TikTokers are singing the praises of a hack that supposedly helps ease anxiety and improve your sleep quality. They’re claiming that putting an ice pack on the centre of your chest stimulates your vagus nerve, which can lead to stress and sleep benefits.

The related hashtag #vagusnerve has nearly 80 million views, suggesting people are indeed interested in better understanding the vagus nerve.

TikToker Frankie Simmons (330.5K followers) posted a video on August 27, 2021, claiming that the technique has helped reduce her anxiety-induced sleep disturbance. She claims that it used to take her an hour and a half to calm herself down to go back to sleep – but now, it only takes 15 minutes. The clip has garnered 14 million views.

Another video shared by Alan Mandell (2.1M followers) on March 3, 2022, has garnered over 100,000 likes. “Get an ice pack, put it on your chest, and this will de-stress your body and send you off to sleep,” he says in the video.

So does this actually deliver on any of these benefits? And should you give it a try?

What Does Icing Your Chest Involve?

It requires you to place a cold ice pack in the centre of your chest, which activates the vagus nerve, according to the aforementioned TikTok videos.

The vagus nerve is part of the parasympathetic nervous system, which is responsible for triggering your body’s relaxation response after a period of stress and controlling a lot of involuntary bodily functions. “It regulates the the function of internal organs and systems, such as digestion, heart rate, and respiratory rate,” says Carleara Weiss, PhD, RN, and an adult-geriatric nurse specialist focusing on behavioural sleep medicine.

TikToker Simmons says that stimulating the vagus nerve is simple. “You can do this by taking ice-cold showers and by taking dips in ice-cold lakes. But if you want to save yourself the discomfort, just wrap an ice pack in a towel, lie down for at least 15 minutes, and it is [chef’s kiss] a game changer.”

What Doctors Want You to Know About Whether Icing Your Chest Really Works

“If your body is under a lot of stress – even if you don’t realise it – it causes your sympathetic system to be in overdrive,” says Katja Zeisler, DPT, a physical therapist at California Rehabilitation and Sports Therapy in Fountain Valley, California. “The reasoning behind ‘icing’ your vagus nerve is that cold temperatures can promote cardiac vagal activity, which increases heart rate variability.”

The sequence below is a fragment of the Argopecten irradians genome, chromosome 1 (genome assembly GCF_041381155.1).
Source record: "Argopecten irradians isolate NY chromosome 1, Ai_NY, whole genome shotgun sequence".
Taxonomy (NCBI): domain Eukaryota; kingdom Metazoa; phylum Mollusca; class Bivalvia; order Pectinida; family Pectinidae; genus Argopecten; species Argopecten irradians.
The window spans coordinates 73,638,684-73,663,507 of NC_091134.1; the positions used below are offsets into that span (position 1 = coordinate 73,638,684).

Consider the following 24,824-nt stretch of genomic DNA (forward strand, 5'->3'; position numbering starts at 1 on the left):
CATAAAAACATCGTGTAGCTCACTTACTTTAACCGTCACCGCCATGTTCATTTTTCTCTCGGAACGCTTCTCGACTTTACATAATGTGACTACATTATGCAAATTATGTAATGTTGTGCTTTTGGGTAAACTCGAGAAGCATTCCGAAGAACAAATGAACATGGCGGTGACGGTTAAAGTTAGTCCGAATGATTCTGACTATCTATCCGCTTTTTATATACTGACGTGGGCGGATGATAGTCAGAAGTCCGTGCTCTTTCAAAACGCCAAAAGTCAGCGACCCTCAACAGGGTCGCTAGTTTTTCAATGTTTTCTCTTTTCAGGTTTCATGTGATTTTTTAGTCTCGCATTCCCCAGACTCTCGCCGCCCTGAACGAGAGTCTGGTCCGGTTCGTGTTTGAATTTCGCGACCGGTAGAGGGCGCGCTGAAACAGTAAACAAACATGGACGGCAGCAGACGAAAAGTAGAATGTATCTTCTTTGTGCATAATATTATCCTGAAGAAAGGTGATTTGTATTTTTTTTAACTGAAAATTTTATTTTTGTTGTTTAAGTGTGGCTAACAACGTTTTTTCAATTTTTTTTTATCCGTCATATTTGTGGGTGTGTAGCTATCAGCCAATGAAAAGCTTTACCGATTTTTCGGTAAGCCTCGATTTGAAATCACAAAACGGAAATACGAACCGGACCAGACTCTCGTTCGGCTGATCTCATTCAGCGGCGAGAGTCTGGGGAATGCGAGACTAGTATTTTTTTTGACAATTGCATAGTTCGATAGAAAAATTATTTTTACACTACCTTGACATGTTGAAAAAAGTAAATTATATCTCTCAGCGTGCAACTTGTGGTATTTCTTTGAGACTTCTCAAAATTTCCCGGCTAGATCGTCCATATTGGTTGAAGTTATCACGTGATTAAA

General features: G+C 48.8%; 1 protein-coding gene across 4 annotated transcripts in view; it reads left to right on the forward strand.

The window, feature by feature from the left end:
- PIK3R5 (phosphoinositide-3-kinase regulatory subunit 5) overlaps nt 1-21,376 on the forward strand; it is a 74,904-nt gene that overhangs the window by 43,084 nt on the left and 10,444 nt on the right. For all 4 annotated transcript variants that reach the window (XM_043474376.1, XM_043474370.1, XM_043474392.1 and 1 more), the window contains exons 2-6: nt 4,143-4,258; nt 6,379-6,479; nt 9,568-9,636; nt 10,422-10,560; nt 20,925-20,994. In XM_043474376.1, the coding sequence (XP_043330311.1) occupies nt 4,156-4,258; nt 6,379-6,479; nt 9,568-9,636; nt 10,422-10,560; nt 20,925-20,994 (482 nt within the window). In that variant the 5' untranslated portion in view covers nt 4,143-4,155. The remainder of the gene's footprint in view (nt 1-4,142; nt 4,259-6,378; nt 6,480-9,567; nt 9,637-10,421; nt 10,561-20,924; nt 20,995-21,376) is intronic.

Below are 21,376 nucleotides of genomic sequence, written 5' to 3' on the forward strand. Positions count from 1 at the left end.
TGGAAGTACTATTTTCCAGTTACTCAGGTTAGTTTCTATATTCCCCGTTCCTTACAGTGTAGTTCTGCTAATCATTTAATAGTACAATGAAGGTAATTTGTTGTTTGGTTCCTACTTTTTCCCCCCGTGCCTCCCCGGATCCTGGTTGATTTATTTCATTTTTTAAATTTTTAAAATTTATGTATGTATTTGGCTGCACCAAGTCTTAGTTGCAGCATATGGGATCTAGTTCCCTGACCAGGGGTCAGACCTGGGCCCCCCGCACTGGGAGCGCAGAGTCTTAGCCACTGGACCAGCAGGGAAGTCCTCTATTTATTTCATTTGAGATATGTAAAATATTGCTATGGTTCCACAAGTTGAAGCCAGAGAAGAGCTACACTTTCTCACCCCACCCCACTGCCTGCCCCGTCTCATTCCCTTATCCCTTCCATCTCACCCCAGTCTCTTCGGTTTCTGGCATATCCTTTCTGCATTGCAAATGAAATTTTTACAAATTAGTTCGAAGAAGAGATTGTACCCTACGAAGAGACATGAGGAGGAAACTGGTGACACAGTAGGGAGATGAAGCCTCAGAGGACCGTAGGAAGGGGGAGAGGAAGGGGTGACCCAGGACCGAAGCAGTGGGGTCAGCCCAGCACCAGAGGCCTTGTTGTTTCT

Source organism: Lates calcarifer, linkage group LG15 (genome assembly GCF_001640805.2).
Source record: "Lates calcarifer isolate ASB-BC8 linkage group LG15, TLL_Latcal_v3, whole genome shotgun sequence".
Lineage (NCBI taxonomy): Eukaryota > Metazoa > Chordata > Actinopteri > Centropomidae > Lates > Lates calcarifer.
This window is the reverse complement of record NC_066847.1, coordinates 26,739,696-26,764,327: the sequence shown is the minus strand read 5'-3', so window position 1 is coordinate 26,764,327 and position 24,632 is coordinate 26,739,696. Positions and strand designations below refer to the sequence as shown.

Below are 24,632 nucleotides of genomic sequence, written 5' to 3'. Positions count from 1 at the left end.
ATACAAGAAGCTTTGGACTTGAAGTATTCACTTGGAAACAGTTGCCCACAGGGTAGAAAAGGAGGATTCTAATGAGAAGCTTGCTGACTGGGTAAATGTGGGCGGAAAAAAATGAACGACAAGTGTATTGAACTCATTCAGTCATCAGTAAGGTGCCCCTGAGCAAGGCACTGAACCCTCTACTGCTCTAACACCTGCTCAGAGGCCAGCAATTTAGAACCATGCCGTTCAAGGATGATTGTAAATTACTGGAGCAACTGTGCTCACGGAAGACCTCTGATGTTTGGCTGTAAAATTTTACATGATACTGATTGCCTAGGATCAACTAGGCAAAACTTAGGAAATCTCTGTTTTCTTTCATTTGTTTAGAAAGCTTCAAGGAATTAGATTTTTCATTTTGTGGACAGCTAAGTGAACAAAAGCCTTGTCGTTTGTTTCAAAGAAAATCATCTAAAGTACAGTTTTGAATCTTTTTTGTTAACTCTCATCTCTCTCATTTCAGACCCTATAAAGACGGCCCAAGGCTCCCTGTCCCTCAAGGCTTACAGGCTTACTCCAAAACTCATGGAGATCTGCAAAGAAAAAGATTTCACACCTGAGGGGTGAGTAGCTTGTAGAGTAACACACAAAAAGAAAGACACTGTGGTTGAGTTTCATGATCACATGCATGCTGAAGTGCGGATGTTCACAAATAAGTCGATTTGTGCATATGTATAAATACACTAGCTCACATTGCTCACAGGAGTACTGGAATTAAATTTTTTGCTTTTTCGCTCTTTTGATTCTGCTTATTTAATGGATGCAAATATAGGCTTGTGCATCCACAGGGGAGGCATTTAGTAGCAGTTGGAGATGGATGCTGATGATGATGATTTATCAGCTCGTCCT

Heart rate variability is a sign of decreased stress. And research, including a study published in 2018 in JMIR Formative Research, suggests that cold stimulation, such as applying an ice pack, increases heart rate variability. But Zeisler adds, “it’s not clear how this translates to overall vagus nerve activity.”

Zeisler notes that chest icing might help get your sympathetic nervous system out of overdrive (which in a heightened state can increase anxiety and heart rate, per Cleveland Clinic), and based on evidence like the aforementioned study, suggests cold stimulation can do this.

Other research suggests that whole body cryotherapy, complete body submersion into cold water, might help with mood and managing anxiety disorders.

But she adds that she’s not aware of any research that’s specifically looked at whether or not icing your chest (in the manner described on TikTok) can do this.

And it’s worth pointing out that even if it does work, it’s a temporary fix, rather than a preventive one. “Is it going to address why their body is in a state of fight or flight [increased stress] in the first place? Definitely not,” she says. Lifestyle changes to manage stress (like exercise, healthy eating, and meditation) are usually more helpful strategies for coping with (and avoiding unnecessary) stress in the long run, she adds.

Who Should Try (and Avoid) This Trend

Despite how harmless icing your chest may sound, Dr. Weiss warns that it should still be approached with caution. “I would advise anyone experiencing sleep problems, anxiety, and depression to visit their primary care provider before trying anything they see on TikTok,” says Weiss. “Overall risks include an excessive drop in heart rate and blood pressure, particularly for those with cardiovascular or vasovagal disorders.”

She recommends seeking medical advice and counselling for accurate treatment. Additionally, meditation and breathing exercises are two strategies that could help manage stress and anxiety and improve sleep with far fewer risks, she says.

Another thing to be mindful of is to not put the ice pack directly onto your skin, otherwise you run the risk of frostbite or skin irritation, per Cedars-Sinai.


While there aren’t clinical trials attesting to the benefits of stimulating the vagus nerve specifically with ice or cold stimulation to the chest, it may offer temporary relief in easing anxiety and promoting sleep, Weiss says. But it’s still important to speak with a primary care provider before implementing the technique into your daily regimen, in case there’s an underlying problem that could be better treated by other means, and to double-check that you don’t have an underlying health issue that could make chest icing unsafe.